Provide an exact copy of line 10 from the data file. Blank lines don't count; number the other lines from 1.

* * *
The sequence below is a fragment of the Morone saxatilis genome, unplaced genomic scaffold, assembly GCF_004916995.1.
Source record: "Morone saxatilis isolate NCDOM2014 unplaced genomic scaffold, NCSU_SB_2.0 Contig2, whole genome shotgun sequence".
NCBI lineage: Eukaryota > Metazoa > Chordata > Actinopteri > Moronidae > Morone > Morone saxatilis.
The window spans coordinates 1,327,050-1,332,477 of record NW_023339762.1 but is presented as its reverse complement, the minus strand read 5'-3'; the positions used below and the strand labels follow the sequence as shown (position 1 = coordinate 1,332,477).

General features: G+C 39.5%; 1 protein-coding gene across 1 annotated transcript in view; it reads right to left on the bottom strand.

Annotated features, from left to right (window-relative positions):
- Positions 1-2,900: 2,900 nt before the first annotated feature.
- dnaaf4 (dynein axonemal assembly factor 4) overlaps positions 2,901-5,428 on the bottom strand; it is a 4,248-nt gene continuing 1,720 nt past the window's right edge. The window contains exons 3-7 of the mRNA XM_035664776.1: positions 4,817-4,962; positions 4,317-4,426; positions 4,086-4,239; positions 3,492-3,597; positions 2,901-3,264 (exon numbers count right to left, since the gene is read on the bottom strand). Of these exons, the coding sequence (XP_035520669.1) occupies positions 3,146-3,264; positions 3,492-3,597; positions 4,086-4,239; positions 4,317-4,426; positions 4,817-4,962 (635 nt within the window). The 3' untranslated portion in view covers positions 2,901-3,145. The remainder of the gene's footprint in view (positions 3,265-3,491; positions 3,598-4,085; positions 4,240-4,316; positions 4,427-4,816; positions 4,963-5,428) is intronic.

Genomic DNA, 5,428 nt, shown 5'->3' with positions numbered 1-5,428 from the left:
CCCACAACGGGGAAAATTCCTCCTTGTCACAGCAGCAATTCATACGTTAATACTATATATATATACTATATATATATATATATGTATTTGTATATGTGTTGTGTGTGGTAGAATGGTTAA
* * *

CCCACAACGGGGAAAATTCCTCCTTGTCACAGCAGCAATTCATACGTTAATACTATATATATATACTATATATATATATATATGTATTTGTATATGTGTTGTGTGTGGTAGAATGGTTAA